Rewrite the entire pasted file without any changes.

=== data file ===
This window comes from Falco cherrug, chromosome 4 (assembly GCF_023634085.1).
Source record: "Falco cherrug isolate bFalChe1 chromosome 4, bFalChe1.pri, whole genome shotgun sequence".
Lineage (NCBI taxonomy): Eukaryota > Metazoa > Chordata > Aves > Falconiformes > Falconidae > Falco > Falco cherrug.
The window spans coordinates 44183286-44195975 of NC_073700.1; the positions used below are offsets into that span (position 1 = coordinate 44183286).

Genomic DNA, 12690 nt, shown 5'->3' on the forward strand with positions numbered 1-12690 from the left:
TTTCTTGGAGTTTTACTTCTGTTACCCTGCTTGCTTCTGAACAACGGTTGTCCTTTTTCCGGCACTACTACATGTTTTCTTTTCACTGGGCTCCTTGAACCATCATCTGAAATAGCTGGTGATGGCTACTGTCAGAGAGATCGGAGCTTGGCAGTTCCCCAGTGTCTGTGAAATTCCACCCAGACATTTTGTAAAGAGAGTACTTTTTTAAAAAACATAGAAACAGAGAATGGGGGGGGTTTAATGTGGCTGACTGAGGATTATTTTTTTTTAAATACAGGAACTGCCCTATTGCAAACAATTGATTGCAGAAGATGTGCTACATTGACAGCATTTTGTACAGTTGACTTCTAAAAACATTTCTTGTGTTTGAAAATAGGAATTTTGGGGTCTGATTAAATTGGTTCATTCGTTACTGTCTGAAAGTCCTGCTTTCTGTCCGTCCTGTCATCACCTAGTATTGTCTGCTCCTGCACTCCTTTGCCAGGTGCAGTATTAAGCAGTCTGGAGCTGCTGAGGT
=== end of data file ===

This window comes from Falco cherrug, chromosome 4 (assembly GCF_023634085.1).
Source record: "Falco cherrug isolate bFalChe1 chromosome 4, bFalChe1.pri, whole genome shotgun sequence".
Lineage (NCBI taxonomy): Eukaryota > Metazoa > Chordata > Aves > Falconiformes > Falconidae > Falco > Falco cherrug.
The window spans coordinates 44183286-44195975 of NC_073700.1; the positions used below are offsets into that span (position 1 = coordinate 44183286).

Genomic DNA, 12690 nt, shown 5'->3' on the forward strand with positions numbered 1-12690 from the left:
TTTCTTGGAGTTTTACTTCTGTTACCCTGCTTGCTTCTGAACAACGGTTGTCCTTTTTCCGGCACTACTACATGTTTTCTTTTCACTGGGCTCCTTGAACCATCATCTGAAATAGCTGGTGATGGCTACTGTCAGAGAGATCGGAGCTTGGCAGTTCCCCAGTGTCTGTGAAATTCCACCCAGACATTTTGTAAAGAGAGTACTTTTTTAAAAAACATAGAAACAGAGAATGGGGGGGGTTTAATGTGGCTGACTGAGGATTATTTTTTTTTAAATACAGGAACTGCCCTATTGCAAACAATTGATTGCAGAAGATGTGCTACATTGACAGCATTTTGTACAGTTGACTTCTAAAAACATTTCTTGTGTTTGAAAATAGGAATTTTGGGGTCTGATTAAATTGGTTCATTCGTTACTGTCTGAAAGTCCTGCTTTCTGTCCGTCCTGTCATCACCTAGTATTGTCTGCTCCTGCACTCCTTTGCCAGGTGCAGTATTAAGCAGTCTGGAGCTGCTGAGGT